In the African-American community, we need something better than the "whatever it takes to survive" plan. We need a "what will it take to thrive?" plan. The Uplifting Change Summit last week took the challenge on.
Here are excerpts from remarks made to Summit attendees by Liberty Hill's President and CEO, Kafi Blumenfield.
"I’m pleased to welcome you all to the Uplifting Change Summit! Thank you Reverend Masters for starting us off on the right note and to Speaker Bass for her words.
Over the last few months, I’ve been in a few living rooms across Los Angeles talking to small groups of people about the concept and program of Uplifting Change. At each session, I ask the participants – lawyers, doctors, educators, small business owners – “Who here gives to a church?” Many hands go up. “Who here gives to a sorority or fraternity?” Hands go up. “Who here give to an association, a membership organization?” And hands go up again. Then I ask, “Who here thinks of themselves as a philanthropist?” This time, not a single hand is raised.
Today is about further realizing how we can be more strategic in our giving for the African-American community, owning our role as philanthropists to address many of the unmet needs of our community. Our ultimate goal is to invest the resources we do have in community leaders and institutions at the frontlines tackling:
our broken health care system
dishearteningly low wages
staggering unemployment (while the unemployment rate fell from 10.0% to 9.7% in January, the rate for black workers – 16.5% – hardly changed at all)
These circumstances call for change.
The conversations we will have today are directed towards distinguishing strategic philanthropy from uncoordinated charity as a major piece of uplifting change.
Our goal was to have a small group ‑ 75 folks to come together. We’re delighted to report that, by day’s end, we expect over 140 who care about philanthropy in the African-American community to come together. While this isn’t the first of these types of conversations and it certainly won’t be the last, it is part of a quilt that we are knitting together to address the needs of our community.
Growing up in Washington DC, I had the privilege of never going to bed hungry and always knowing where I was going to lay my head down at night.
Yet my family wasn’t rich — rich in love, yes, but we were a middle class family trying to do the best we could. My mother gave to the collection plate on Sundays, my father gave to associations, they’d give to family members who needed a little extra to get through the month (which at some point would come back to us when we needed a little extra help too).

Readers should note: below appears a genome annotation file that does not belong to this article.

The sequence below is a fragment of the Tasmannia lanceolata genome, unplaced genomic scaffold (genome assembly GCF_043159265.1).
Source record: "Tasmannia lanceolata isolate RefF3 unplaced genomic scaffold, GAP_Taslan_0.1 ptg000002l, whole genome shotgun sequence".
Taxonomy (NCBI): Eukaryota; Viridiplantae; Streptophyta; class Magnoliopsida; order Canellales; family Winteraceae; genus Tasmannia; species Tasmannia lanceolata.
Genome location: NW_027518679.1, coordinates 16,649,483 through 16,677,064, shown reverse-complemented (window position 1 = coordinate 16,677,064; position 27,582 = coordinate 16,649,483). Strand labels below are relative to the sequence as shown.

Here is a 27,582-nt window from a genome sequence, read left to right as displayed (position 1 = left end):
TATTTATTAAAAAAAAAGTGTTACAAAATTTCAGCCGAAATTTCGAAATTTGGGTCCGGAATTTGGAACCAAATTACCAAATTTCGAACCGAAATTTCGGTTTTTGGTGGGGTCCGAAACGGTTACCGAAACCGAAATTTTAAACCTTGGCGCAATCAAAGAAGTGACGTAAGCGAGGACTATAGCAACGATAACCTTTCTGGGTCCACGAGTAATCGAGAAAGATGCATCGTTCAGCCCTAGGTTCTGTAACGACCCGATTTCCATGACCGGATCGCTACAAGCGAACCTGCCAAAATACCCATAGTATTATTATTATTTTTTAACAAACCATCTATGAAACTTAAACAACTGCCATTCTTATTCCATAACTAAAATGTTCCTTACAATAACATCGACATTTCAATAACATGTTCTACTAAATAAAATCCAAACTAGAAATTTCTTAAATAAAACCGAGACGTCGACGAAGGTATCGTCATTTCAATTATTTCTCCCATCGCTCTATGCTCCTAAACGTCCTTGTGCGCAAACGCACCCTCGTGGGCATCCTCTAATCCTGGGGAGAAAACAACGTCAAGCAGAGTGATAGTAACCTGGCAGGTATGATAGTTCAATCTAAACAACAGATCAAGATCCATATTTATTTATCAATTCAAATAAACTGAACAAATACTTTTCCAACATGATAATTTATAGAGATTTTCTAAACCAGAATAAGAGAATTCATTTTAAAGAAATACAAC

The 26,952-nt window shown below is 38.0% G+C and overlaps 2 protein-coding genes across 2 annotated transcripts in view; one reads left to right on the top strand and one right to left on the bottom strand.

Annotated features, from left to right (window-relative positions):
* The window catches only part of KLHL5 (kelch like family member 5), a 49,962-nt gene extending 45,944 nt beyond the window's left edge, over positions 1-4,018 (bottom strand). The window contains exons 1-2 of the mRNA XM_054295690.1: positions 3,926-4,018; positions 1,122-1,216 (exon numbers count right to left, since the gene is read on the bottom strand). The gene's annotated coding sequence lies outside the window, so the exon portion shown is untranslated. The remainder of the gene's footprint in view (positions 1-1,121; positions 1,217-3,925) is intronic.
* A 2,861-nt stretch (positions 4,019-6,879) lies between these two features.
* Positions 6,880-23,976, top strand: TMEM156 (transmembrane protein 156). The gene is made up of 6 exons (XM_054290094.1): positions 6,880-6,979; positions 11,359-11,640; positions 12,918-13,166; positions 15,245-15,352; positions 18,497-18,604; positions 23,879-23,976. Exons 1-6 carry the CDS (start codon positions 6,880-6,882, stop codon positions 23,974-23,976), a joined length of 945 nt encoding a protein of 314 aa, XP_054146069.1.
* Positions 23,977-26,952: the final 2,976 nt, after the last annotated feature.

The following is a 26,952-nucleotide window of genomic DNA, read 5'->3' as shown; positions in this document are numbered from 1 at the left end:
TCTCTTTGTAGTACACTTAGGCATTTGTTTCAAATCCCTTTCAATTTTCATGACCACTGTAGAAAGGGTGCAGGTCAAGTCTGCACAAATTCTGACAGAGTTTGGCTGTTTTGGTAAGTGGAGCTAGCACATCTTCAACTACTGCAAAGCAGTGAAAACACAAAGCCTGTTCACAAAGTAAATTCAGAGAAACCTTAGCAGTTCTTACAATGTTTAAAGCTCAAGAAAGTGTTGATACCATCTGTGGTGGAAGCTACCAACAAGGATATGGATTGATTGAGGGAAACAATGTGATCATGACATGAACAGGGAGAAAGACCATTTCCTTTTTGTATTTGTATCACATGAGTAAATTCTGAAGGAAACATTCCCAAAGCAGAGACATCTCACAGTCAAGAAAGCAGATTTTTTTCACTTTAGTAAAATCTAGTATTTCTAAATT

When we didn’t have money to share — we would help friends and relatives with our time, advice, spirit and energy. Giving was part of our lives. But our giving wasn’t strategic. It was a, “whatever it takes to get by” plan.
For many of us, the tradition of giving back is a family tradition. Yet it is also deeply rooted in our history. We have engaged in philanthropy to survive from our earliest history in this country:
As early as the mid to late 1700s we formed mutual aid societies.
By 1800 Black churches provided charitable assistance.
In the 1860s some individual philanthropists begin to emerge.
By the 1900s lodges, and other fraternal organizations had joined the philanthropy infrastructure.
Today we see black foundations.
Yet more needs to be done. We need something in addition to the "whatever it takes to survive" plan. We need a "what will it take to thrive?" plan. And just like within our families, often times big needs come at hard times, like the times we are in now, but that’s when we roll up our sleeves to try to do a little more.
At the end of this day, we hope that all of us will be inspired by the many others who are walking down this shared path towards giving back to the African-American community.
At Liberty Hill conversations like the ones we will have today have been helping us to do more. Our historic niche in giving has been for social change and providing organizations dedicated to community organizing and advocacy with funding. We understand that it takes many different types of actions to uplift a community. Social service all the way to advocacy for systems and laws that will result in long-term change. Within our areas of expertise, we are redoubling our own efforts, and learning from many of you in this room, so that we can direct the resources we do have, even if limited, to support groups doing good work in the African-American community.
I greatly appreciate the sponsors who made this event possible: The Honorable Karen Bass, Broadway Federal Bank, California Community Foundation, Brotherhood Crusade, 21st Century Foundation, Jemmott Rollins, the Sentinel, Personal Service Plus, Southern California Blacks in Philanthropy, and Southern California Grantmakers.
I want to thank my entire team and board for their hard work in preparing for this event and recognize my colleague Vincent Jones, whose leadership is responsible for creating today’s summit.
Dr King said, “Philanthropy is commendable but it must not cause the philanthropist to overlook the circumstances of economic injustice which make philanthropy necessary.” Thanks to all of you for being here to learn, to share your experiences and wisdom with the others in the room, so that through philanthropy, together, we can Uplift Change."